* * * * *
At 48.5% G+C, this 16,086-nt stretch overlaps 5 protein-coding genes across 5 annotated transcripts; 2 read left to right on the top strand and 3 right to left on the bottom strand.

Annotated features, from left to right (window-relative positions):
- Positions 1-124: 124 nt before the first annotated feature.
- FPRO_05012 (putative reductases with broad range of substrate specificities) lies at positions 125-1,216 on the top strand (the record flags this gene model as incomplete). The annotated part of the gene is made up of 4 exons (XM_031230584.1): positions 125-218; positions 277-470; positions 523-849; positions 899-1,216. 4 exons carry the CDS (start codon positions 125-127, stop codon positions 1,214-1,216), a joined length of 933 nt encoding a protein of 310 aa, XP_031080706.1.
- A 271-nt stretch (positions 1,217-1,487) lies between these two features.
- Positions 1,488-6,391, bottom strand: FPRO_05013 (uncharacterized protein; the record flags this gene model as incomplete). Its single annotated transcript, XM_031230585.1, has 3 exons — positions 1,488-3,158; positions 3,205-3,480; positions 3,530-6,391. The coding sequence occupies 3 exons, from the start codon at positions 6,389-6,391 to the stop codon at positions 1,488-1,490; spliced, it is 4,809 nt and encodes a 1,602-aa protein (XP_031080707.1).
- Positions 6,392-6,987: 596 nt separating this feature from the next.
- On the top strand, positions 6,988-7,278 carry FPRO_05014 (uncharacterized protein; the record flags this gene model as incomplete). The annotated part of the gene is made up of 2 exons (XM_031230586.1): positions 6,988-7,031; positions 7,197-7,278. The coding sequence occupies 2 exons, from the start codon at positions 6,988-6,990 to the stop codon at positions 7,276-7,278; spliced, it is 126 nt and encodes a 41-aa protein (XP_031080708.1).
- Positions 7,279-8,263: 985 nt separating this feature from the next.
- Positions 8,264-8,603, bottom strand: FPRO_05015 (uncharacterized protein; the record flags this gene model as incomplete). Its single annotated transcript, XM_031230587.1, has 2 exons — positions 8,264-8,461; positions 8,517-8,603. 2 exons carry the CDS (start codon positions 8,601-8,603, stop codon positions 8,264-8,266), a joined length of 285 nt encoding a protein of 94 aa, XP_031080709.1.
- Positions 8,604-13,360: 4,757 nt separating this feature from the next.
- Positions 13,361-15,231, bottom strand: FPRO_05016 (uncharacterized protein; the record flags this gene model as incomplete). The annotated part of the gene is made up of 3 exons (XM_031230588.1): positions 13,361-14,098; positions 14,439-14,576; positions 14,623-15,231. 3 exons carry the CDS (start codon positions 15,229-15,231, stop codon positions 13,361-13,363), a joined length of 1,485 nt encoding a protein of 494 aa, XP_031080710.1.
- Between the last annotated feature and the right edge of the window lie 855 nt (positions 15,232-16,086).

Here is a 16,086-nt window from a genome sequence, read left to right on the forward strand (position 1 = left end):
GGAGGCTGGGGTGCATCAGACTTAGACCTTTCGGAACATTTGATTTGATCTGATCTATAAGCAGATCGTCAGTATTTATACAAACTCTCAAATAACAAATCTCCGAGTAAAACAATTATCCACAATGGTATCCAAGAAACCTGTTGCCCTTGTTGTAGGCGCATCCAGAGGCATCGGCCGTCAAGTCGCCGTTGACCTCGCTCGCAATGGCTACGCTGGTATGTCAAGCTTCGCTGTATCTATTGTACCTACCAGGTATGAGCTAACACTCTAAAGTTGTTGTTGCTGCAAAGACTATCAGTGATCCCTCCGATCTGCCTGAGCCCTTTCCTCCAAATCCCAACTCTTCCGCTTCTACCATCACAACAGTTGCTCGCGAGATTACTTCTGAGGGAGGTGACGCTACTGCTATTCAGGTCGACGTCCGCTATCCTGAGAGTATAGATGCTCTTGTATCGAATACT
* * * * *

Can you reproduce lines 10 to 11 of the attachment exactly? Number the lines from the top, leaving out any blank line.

- Positions 8,264-8,603, bottom strand: FPRO_05015 (uncharacterized protein; the record flags this gene model as incomplete). Its single annotated transcript, XM_031230587.1, has 2 exons — positions 8,264-8,461; positions 8,517-8,603. 2 exons carry the CDS (start codon positions 8,601-8,603, stop codon positions 8,264-8,266), a joined length of 285 nt encoding a protein of 94 aa, XP_031080709.1.
- Positions 8,604-13,360: 4,757 nt separating this feature from the next.